Ina Fried

Recent Posts by Ina Fried

Law Firm Says 1,000 Customer Arbitration Cases Filed Seeking to Stop AT&T-T-Mobile Deal

A law firm hoping to use arbitration complaints to stop AT&T’s planned $39 billion deal to buy T-Mobile said on Tuesday that more than 1,000 people have agreed to file challenges to the deal.

Bursor & Fisher, which has specialized in law suits against wireless carriers, last month said it was aiming to use AT&T’s mandatory arbitration clause against the firm.

“There seems to be a real groundswell against this merger,” lawyer Scott A. Bursor said in a statement. “The good news is that it can be stopped. AT&T’s contracts give every customer the right to arbitration. And we’ve assembled a team of lawyers standing by ready to represent them on a purely contingent basis, with no out-of-pocket costs whatsoever.”

AT&T maintains the arbitrators have no authority to weigh in on the T-Mobile deal.

“Putting aside for the moment that our merger will provide tremendous benefits for customers — a fact that’s been recognized by consumers, public officials and groups of all stripes — the bottom line is an arbitrator has no authority to block the merger or affect the merger process in any way,” an AT&T representative told AllThingsD on Tuesday. “This action is a waste of time and money because AT&T’s arbitration agreement with our customers — recently upheld by the Supreme Court — allows individual relief for individual claims. It specifically prohibits any proceeding seeking broad relief like the Bursor & Fisher law firm has filed.”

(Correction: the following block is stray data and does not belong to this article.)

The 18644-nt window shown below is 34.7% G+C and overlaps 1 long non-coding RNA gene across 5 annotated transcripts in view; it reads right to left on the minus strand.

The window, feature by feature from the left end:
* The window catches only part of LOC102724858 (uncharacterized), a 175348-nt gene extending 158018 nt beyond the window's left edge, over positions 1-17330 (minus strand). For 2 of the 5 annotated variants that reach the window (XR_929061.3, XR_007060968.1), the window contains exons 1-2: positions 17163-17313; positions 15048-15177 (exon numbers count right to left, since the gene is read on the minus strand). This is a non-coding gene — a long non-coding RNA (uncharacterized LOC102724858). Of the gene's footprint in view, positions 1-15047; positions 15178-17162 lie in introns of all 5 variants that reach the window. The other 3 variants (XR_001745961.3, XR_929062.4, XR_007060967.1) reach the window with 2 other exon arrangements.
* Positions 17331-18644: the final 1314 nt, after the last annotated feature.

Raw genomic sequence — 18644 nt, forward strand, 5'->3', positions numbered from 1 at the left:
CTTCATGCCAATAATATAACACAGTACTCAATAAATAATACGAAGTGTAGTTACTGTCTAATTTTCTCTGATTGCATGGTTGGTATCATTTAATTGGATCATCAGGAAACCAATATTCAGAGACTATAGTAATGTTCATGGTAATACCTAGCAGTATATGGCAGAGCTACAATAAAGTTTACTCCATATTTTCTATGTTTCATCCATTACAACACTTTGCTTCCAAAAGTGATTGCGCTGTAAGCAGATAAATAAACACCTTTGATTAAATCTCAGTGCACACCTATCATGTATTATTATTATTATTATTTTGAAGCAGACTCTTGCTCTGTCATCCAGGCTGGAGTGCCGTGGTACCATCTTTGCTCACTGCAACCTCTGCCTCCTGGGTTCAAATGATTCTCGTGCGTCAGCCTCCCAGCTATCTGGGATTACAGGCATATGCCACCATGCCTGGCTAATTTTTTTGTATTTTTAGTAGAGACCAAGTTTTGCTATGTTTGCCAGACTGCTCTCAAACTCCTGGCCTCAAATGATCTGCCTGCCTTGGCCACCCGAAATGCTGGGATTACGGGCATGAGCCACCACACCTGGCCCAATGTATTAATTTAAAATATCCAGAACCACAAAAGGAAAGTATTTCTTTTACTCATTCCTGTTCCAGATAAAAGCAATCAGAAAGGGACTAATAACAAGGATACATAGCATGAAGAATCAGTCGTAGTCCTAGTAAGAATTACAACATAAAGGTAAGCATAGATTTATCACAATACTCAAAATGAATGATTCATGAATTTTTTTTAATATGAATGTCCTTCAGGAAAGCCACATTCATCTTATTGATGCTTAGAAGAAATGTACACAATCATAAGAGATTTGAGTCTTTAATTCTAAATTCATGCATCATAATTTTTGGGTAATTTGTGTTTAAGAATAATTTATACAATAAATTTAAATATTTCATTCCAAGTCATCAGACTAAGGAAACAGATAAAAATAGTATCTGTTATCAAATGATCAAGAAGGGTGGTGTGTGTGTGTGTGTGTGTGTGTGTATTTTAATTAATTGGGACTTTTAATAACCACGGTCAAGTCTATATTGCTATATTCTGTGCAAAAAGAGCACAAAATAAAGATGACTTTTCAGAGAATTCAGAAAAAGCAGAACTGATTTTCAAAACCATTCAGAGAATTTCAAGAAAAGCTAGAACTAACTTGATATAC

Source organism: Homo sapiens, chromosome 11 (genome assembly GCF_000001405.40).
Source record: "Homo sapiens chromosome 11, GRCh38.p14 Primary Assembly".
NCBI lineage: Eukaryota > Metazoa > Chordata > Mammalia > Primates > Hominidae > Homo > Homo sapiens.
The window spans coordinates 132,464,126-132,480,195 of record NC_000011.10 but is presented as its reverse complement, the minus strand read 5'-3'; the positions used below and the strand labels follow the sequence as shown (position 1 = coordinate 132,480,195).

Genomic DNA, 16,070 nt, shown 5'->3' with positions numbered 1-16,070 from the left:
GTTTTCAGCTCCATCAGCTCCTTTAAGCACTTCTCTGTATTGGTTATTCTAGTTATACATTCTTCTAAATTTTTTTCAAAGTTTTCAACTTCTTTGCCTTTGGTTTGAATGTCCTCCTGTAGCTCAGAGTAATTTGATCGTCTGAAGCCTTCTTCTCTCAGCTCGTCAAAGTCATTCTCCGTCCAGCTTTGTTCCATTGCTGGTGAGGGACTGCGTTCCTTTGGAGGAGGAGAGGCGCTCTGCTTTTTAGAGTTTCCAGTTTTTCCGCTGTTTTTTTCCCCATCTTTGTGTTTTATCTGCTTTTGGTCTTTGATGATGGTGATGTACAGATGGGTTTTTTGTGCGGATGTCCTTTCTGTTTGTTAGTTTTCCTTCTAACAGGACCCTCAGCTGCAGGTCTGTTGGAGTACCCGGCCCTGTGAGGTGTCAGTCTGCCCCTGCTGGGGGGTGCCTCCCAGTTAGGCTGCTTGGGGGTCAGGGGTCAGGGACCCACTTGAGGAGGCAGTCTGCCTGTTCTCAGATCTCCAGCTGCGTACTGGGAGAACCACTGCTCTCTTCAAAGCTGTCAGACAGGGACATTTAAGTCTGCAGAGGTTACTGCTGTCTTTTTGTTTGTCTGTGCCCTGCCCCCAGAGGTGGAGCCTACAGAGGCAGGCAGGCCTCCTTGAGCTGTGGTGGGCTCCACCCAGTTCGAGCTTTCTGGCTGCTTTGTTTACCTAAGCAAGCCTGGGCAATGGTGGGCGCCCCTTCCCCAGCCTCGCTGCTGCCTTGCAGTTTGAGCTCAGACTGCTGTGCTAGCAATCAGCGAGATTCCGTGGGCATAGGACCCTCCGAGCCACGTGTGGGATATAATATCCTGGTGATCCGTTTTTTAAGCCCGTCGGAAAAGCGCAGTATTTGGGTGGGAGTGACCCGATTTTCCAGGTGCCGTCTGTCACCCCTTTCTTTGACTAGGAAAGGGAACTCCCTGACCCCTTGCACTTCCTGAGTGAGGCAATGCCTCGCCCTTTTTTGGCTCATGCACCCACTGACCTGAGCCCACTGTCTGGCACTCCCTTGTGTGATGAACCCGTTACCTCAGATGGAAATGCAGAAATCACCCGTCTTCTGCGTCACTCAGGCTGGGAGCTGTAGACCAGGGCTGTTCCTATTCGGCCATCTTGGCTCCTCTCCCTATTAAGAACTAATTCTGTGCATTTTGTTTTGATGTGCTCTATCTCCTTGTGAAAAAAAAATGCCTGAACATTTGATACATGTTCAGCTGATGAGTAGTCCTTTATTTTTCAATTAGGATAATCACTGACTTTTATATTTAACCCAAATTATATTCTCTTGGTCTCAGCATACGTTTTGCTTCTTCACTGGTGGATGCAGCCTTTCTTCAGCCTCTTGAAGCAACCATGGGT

Of course it will be up to the arbitrators, and perhaps the courts, to ultimately determine whether or not they have authority to block the deal. The deal, for sure, needs the approval of the Federal Communications Commission and Department of Justice, both of which are reviewing it.

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The problem with the Billionaire Savior phase of the newspaper collapse has always been that billionaires don’t tend to like the kind of authority-questioning journalism that upsets the status quo.

— Ryan Chittum, writing in the Columbia Journalism Review about the promise of Pierre Omidyar’s new media venture with Glenn Greenwald